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Re: Early NX panel question

Unread postby Signal-sighter » Mon Nov 27, 2017 10:31 am

Thanks everyone, and especially Andrew, for the information and identification.
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Re: Early NX panel question

Unread postby StevieG » Mon Nov 27, 2017 1:11 pm

Signal-sighter et al, Re this topic, in case of interest/further help to those who do not have a long history with these forums, some more scraps of additional relevant information / detail might be found within this previous thread : -

viewtopic.php?f=2&t=668
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Re: Early NX panel question

Unread postby Andrew Waugh » Tue Nov 28, 2017 12:58 am

Mike Hodgson wrote:It does leave me wondering how a single light aperture could display red/white as LEDs were only invented in 1962.


Actually, you are right. The track sections don't show red/white. I read too quickly the details...

The correct sequence of operation is:
* Push the entrance knob. The light behind the knob begins to flash.
* Push the exit button. Route setting commences. The route indicators move and 'red "lock lights" behind the pointed ends of the route indicators' light to show that the points are locked. When the route is set, the white light in the entrance knob becomes steady (showing that the signal has cleared).
* Train passes the signal. *White* lights illuminate in the track to show track occupancy (one per track section). The white light in the entrance knob goes out to show that the signal has gone to stop. As the train passes over the points, the red lock lights go out as the points are released.

So the light in the entrance knob is the signal indication. The white track lights show track occupancy. The mechanical route indicators show the route set.
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Re: Early NX panel question

Unread postby Andrew Waugh » Tue Nov 28, 2017 1:13 am

kbarber wrote:In the UK examples at Stratford & Bow Junction (so presumably similar at Brunswick), the entrance 'button' was in fact a switch that turned through a right angle. I have an idea the US examples offered that facility for putting a route into automatic operation but used it as a pushbutton for one-shot operation (confirmation welcome, also comments on switch design - was the pushbutton the centre of the switch or did the whole switch depress?)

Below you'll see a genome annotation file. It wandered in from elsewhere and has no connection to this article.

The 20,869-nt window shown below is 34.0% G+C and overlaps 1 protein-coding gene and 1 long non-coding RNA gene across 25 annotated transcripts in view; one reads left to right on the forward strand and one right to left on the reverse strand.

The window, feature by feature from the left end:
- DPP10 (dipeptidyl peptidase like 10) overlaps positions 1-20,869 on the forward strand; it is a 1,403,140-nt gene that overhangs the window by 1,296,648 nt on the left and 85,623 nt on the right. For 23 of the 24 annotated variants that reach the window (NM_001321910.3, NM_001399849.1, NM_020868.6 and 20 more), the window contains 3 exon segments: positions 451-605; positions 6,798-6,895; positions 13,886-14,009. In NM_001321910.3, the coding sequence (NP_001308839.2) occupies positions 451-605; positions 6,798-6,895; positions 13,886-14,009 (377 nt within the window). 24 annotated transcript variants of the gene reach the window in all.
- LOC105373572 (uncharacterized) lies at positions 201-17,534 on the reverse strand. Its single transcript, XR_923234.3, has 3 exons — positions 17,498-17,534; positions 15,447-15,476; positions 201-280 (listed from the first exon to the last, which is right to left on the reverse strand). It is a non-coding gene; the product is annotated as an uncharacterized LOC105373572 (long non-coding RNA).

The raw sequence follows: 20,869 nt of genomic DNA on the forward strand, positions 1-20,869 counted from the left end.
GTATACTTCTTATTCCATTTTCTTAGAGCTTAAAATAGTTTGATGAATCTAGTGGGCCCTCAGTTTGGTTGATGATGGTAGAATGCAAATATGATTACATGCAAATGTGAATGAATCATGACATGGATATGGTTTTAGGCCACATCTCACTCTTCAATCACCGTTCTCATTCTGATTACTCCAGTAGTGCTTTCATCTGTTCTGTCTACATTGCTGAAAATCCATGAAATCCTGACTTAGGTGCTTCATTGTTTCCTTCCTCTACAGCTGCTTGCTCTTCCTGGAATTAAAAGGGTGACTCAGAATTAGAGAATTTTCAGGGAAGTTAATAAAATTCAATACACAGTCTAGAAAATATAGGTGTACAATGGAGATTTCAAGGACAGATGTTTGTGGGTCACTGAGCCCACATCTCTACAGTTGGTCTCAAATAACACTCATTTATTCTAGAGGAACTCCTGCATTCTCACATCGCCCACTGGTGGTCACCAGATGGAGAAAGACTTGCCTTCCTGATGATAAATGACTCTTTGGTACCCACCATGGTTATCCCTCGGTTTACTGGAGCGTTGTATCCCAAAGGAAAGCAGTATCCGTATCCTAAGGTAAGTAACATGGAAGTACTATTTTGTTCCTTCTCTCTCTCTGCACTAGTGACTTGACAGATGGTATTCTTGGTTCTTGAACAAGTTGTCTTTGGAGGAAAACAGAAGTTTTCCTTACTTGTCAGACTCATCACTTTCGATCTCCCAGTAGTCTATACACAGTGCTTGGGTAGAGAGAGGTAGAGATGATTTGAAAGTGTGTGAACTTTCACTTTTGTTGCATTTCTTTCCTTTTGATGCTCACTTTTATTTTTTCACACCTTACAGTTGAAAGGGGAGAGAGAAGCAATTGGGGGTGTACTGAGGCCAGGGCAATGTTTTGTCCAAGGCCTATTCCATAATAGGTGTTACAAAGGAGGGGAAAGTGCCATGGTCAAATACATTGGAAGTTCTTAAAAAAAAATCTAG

(I should have said earlier that I'm working from GRS Bulletin 173 "Railway Signaling on the San Francisco-Oakland Bay Bridge".)

The booklet has detailed photos of both the entrance and exit buttons.

The exit button is a simple T shaped button, black with an white arrow engraved on the top.

The entrance button is considerably more complex. It has a white light in the centre with a large black arrow. Around this is sleeve with a milled edge (suggesting the ability to turn). At the back of this sleeve is an extension with a small white button on the top.

The written description is clear that the entrance knob is pressed to start route selection (with a photo showing a finger pushing the centre of the knob). It twice mentions that the knob can be pulled to cancel the route (with a photo showing a hand grasping the side of the knob). No further details are given, so I don't know the function of the white button, or if the knob can actually turn.

(The Bulletin, incidentally, is one of the best presented I've ever seen. It's black and white, of course. But it has *gold* spot colour throughout. And I'm not talking about any yellow ink, it's a true gold colour.)
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Re: Early NX panel question

Unread postby Andrew Waugh » Tue Nov 28, 2017 1:27 am

Ahhh.

I found a further description in the California Highways and Public Works magazine for September 1938 (pp24-5). The department built the bay bridge and the associated works (including the railway). The magazine is available on the Internet Archive for those that want to read along...

The description is very high level, and is primarily about the matching NX panel at East Bay Yard (at the other end of the bridge) which was clearly installed first.

It says "It is possible to set up a route for a succession of trains. When this is done, the signal knob is rotated 90 degrees rather than pushed in; but the completion button is operated as for one train. The wayside signal will automatically clear for the next train while the route remains locked."

So turning the knob fleeted the signal.

(The article includes a nice photo of two techs connecting the cabling from the relay room to the back of the panel. The number of terminals required is impressive - as is the packed vertical portion with the buttons, route indicators, lights, and wiring.)